One scandal closes—that being GM’s ignition switch recall—another one potentially opens. General Motors has been served a class action lawsuit over the alleged use of “defeat devices” in Chevrolet Silverado and GMC Sierra Duramax pickup trucks, reports Reuters.
The lawsuit accuses GM of employing three “defeat defeat” devices to pass federal and state emission tests. The devices allegedly allow the Duramax diesel engine to produce two to five times more NOx pollutants than legally allowed.
The vehicles in question are the 2011-2016 Chevrolet Silverado and GMC Sierra models powered by GM’s Duramax diesel engine. The class action lawsuit covers 705,000 owners and lessees of the potentially affected trucks.
GM has outright denied the claims, which were filed by several law firms, including Hagens Berman Sobol Shapiro, the same firm that helped reach multibillion-dollar settlements with VW and owners of over-polluting diesel vehicles. GM spokesman Dan Flores called the claims “baseless.”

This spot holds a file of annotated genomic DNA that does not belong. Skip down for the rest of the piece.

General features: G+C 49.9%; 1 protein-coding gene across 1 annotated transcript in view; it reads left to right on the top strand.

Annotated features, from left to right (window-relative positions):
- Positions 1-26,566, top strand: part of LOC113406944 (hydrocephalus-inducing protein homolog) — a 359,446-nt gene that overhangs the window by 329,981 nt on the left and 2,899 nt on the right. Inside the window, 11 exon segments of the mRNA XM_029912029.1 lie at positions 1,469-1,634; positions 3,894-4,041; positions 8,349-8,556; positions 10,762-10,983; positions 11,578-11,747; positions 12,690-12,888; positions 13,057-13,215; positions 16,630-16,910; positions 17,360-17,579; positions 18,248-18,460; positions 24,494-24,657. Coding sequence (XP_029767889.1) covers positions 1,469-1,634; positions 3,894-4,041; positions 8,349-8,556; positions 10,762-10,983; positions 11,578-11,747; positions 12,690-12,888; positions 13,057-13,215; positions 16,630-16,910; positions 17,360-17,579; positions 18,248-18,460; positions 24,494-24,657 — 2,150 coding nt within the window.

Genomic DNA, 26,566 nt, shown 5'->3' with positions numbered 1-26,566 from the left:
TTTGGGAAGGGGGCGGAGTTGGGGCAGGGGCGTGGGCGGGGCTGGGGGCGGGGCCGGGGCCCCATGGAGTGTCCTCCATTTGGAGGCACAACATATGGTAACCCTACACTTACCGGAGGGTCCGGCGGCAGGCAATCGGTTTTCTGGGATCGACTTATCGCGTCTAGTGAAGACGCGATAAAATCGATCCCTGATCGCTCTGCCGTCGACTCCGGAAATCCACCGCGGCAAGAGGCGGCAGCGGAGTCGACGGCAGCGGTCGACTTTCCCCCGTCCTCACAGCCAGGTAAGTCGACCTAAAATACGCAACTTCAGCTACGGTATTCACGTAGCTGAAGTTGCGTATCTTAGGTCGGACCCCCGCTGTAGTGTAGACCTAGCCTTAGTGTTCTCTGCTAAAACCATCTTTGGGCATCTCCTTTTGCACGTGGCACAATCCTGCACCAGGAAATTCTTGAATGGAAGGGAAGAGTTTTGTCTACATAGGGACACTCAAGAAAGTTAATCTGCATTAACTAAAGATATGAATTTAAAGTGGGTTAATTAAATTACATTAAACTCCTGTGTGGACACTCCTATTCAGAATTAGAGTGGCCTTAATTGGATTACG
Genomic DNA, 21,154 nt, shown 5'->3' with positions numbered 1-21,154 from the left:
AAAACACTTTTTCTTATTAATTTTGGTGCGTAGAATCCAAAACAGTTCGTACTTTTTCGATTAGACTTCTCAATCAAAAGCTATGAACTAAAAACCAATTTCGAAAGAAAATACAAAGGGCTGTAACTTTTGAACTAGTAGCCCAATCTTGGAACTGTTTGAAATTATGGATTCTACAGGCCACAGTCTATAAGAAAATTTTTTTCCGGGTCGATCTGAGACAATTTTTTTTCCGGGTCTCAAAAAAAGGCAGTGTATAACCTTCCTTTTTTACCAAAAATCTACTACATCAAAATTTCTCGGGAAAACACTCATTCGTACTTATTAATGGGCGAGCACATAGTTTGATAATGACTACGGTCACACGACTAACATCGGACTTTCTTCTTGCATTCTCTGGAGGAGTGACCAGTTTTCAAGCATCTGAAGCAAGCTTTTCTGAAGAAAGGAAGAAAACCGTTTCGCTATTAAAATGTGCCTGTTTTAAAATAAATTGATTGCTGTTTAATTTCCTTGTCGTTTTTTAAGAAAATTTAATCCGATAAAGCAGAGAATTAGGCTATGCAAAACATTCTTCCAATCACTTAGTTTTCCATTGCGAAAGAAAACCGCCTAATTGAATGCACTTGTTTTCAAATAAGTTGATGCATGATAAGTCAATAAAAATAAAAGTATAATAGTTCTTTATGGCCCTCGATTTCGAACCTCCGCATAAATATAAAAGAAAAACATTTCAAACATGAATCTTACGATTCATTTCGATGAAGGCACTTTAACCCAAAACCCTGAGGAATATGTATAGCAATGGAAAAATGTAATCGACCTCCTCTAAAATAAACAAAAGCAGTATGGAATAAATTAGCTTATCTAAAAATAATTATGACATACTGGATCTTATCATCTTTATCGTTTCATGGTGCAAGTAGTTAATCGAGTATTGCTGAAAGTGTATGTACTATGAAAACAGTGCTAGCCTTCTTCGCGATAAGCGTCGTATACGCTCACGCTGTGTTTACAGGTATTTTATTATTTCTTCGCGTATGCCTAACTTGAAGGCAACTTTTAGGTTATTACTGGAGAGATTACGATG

It should be noted that auxiliary emission control devices are legal under the Clean Air Act, though their presence must be disclosed and explained thoroughly with the EPA and California Air Resources Board (CARB). The law permits these devices to protect the vehicle under various driving conditions. In contrast, and where Volkswagen went horrendously wrong, is the fact VW blatantly used them to cheat federal regulations.
Fiat-Chrysler Automobiles has also been sued by the U.S. Department of Justice after the automaker failed to properly explain the purpose of eight undisclosed emission control devices.
Potential fines for violating the Clean Air Act are set at $44,539 per affected vehicle. Do some quick math and GM better hope it has its story straight.